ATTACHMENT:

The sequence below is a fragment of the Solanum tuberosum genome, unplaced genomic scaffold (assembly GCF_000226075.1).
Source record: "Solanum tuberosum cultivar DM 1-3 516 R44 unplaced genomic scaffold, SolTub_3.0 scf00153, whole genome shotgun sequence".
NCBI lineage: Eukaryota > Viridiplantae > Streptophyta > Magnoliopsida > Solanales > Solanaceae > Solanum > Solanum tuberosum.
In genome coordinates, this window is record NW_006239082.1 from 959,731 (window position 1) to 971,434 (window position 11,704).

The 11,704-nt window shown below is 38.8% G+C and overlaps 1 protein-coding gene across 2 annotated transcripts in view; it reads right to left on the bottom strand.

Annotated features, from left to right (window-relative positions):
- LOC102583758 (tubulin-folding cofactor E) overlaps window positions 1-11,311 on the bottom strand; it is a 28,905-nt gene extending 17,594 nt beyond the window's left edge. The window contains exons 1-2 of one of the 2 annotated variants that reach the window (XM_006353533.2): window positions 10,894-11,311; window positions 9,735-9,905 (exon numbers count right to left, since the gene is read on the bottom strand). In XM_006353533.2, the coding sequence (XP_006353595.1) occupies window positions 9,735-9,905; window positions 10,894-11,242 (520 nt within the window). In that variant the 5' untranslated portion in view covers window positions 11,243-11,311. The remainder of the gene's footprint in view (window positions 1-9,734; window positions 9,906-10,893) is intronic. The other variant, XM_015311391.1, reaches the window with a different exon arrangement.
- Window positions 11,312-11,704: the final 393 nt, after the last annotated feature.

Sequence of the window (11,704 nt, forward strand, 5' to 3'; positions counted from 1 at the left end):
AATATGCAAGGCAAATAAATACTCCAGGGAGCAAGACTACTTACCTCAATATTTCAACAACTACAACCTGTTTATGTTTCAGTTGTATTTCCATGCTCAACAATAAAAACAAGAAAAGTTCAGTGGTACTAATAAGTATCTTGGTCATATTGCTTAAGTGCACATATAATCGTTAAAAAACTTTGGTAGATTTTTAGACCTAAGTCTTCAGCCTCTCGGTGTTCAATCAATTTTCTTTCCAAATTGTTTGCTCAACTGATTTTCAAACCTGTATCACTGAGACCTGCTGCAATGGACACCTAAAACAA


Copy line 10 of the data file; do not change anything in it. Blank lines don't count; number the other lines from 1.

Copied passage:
AATATGCAAGGCAAATAAATACTCCAGGGAGCAAGACTACTTACCTCAATATTTCAACAACTACAACCTGTTTATGTTTCAGTTGTATTTCCATGCTCAACAATAAAAACAAGAAAAGTTCAGTGGTACTAATAAGTATCTTGGTCATATTGCTTAAGTGCACATATAATCGTTAAAAAACTTTGGTAGATTTTTAGACCTAAGTCTTCAGCCTCTCGGTGTTCAATCAATTTTCTTTCCAAATTGTTTGCTCAACTGATTTTCAAACCTGTATCACTGAGACCTGCTGCAATGGACACCTAAAACAA